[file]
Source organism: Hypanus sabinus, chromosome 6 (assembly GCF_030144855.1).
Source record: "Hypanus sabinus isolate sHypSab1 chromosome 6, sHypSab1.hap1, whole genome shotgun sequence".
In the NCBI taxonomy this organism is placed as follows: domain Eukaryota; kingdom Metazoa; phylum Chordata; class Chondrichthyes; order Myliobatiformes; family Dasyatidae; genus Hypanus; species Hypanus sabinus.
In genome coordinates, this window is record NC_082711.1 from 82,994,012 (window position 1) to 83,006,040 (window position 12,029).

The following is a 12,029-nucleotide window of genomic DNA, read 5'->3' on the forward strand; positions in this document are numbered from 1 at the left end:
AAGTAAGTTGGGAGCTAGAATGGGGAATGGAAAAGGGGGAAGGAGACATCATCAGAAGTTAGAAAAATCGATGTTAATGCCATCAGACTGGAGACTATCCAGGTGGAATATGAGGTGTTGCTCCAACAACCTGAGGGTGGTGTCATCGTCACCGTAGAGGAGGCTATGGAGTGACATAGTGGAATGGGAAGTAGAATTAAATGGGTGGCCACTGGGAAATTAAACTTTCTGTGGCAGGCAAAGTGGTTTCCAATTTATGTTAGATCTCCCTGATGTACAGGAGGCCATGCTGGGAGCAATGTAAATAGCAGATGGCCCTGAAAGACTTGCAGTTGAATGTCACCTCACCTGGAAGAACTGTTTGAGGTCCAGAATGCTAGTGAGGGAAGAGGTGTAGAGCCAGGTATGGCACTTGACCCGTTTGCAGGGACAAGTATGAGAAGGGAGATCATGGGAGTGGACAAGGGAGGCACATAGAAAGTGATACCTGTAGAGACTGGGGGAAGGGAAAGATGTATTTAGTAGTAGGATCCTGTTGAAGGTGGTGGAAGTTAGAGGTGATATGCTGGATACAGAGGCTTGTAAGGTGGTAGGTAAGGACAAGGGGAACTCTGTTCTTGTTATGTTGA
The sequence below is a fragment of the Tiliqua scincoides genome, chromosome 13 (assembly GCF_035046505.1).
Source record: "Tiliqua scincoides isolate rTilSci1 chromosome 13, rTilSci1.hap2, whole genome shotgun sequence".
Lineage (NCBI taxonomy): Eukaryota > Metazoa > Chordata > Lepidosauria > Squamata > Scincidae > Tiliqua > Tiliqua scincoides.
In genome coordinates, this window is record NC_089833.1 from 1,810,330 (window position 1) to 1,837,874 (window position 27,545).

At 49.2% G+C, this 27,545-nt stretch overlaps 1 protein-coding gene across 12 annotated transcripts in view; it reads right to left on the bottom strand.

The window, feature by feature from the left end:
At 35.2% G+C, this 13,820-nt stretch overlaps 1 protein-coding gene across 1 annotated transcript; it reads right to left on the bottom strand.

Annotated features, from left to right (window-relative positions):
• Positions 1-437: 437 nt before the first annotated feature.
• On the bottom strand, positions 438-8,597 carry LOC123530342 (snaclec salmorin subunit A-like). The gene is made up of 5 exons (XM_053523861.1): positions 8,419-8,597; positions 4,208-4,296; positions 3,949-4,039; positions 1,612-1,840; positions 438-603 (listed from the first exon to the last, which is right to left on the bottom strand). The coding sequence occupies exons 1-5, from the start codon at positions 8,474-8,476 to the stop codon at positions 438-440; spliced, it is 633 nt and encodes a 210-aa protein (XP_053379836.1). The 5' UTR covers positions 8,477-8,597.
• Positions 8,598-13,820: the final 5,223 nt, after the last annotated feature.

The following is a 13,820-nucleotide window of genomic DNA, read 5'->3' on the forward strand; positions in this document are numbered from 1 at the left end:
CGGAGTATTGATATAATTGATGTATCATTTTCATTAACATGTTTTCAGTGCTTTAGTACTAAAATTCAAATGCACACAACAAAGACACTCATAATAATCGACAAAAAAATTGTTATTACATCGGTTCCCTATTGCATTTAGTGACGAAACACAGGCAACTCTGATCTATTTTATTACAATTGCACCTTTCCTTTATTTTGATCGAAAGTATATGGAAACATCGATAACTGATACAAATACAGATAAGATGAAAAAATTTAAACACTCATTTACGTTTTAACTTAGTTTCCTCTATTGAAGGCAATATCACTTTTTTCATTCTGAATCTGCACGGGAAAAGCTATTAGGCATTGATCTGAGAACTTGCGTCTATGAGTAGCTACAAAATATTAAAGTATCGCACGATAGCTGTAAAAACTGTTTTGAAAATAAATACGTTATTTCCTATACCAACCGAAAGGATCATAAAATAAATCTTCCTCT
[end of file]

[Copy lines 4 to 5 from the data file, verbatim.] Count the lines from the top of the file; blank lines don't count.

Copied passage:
In genome coordinates, this window is record NC_082711.1 from 82,994,012 (window position 1) to 83,006,040 (window position 12,029).

The following is a 12,029-nucleotide window of genomic DNA, read 5'->3' on the forward strand; positions in this document are numbered from 1 at the left end: